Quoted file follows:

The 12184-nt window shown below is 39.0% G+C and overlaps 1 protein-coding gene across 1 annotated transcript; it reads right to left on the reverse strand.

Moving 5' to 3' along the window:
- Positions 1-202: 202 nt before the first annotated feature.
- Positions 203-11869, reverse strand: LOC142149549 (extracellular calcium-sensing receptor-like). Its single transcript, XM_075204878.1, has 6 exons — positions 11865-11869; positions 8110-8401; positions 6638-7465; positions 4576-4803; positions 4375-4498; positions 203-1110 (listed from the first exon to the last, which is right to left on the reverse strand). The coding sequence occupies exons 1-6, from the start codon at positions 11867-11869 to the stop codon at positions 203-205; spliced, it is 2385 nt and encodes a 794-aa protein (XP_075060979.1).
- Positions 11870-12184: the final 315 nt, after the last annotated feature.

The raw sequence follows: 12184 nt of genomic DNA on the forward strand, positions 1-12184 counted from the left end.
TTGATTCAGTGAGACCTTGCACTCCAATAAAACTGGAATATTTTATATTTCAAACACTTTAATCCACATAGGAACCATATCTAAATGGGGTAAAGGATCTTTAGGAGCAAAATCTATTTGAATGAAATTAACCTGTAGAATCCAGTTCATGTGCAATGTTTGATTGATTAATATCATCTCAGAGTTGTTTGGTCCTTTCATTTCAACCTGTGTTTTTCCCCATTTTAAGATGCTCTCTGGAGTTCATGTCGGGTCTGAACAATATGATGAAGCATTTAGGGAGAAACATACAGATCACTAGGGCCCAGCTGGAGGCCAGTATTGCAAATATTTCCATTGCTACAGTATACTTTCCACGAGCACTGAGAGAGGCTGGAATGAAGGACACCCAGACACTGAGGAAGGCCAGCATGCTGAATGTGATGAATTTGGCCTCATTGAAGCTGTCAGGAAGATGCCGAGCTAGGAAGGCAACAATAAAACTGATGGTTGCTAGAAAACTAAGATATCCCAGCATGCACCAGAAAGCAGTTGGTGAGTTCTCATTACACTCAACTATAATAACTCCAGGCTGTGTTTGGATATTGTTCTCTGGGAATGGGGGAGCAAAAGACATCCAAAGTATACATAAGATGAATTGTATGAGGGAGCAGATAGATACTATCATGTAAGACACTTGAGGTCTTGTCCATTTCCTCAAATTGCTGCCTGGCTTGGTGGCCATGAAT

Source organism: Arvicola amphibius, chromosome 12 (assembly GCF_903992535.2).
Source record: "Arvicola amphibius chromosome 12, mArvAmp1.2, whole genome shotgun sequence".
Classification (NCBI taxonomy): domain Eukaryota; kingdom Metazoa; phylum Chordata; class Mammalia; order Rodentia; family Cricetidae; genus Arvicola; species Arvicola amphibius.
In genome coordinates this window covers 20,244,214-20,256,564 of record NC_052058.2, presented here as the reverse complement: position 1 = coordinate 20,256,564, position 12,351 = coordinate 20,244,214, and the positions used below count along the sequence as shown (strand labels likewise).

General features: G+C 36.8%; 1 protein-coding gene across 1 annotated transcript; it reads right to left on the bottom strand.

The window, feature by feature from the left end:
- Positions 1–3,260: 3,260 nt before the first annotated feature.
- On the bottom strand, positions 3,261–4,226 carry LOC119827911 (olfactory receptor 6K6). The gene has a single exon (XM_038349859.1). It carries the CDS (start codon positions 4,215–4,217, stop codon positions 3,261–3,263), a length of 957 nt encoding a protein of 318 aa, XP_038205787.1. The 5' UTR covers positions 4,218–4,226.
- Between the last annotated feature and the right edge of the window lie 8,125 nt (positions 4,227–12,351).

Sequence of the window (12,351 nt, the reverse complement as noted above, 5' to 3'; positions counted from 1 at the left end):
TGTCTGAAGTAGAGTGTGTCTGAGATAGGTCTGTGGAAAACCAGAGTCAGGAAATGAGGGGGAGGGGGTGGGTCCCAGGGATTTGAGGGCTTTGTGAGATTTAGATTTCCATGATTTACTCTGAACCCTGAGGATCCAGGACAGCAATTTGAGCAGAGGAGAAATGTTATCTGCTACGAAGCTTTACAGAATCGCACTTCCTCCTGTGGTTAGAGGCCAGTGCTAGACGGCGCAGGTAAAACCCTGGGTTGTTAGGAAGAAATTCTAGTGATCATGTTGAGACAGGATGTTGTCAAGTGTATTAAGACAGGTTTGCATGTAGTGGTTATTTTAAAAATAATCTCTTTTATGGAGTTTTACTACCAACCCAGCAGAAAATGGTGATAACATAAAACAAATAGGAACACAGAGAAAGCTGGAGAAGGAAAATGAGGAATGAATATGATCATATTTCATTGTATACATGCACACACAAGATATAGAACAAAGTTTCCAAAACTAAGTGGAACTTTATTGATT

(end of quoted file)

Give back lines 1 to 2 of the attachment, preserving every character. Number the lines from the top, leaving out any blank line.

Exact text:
The 12184-nt window shown below is 39.0% G+C and overlaps 1 protein-coding gene across 1 annotated transcript; it reads right to left on the reverse strand.

Moving 5' to 3' along the window: